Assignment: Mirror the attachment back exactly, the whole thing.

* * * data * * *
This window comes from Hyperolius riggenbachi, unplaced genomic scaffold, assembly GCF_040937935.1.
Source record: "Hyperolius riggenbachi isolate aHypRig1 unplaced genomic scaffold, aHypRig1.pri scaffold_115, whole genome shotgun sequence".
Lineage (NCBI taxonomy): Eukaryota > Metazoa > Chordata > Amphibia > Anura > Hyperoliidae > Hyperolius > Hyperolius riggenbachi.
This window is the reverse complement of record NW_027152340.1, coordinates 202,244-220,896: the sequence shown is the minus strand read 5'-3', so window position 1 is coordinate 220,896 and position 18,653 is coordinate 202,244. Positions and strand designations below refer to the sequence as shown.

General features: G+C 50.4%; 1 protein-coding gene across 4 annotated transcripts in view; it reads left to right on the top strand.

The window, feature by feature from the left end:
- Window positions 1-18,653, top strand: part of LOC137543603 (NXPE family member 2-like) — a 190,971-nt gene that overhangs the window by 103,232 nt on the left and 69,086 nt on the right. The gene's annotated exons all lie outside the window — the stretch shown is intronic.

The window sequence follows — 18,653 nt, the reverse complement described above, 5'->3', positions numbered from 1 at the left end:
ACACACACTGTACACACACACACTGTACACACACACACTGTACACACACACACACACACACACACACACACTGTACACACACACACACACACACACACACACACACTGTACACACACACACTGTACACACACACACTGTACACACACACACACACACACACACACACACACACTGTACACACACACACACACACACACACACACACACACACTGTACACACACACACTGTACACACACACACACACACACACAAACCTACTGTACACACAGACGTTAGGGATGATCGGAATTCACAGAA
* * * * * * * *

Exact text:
This window comes from Hyperolius riggenbachi, unplaced genomic scaffold, assembly GCF_040937935.1.
Source record: "Hyperolius riggenbachi isolate aHypRig1 unplaced genomic scaffold, aHypRig1.pri scaffold_115, whole genome shotgun sequence".
Lineage (NCBI taxonomy): Eukaryota > Metazoa > Chordata > Amphibia > Anura > Hyperoliidae > Hyperolius > Hyperolius riggenbachi.
This window is the reverse complement of record NW_027152340.1, coordinates 202,244-220,896: the sequence shown is the minus strand read 5'-3', so window position 1 is coordinate 220,896 and position 18,653 is coordinate 202,244. Positions and strand designations below refer to the sequence as shown.

General features: G+C 50.4%; 1 protein-coding gene across 4 annotated transcripts in view; it reads left to right on the top strand.

The window, feature by feature from the left end:
- Window positions 1-18,653, top strand: part of LOC137543603 (NXPE family member 2-like) — a 190,971-nt gene that overhangs the window by 103,232 nt on the left and 69,086 nt on the right. The gene's annotated exons all lie outside the window — the stretch shown is intronic.

The window sequence follows — 18,653 nt, the reverse complement described above, 5'->3', positions numbered from 1 at the left end:
ACACACACTGTACACACACACACTGTACACACACACACTGTACACACACACACACACACACACACACACACTGTACACACACACACACACACACACACACACACACTGTACACACACACACTGTACACACACACACTGTACACACACACACACACACACACACACACACACACTGTACACACACACACACACACACACACACACACACACACTGTACACACACACACTGTACACACACACACACACACACACAAACCTACTGTACACACAGACGTTAGGGATGATCGGAATTCACAGAA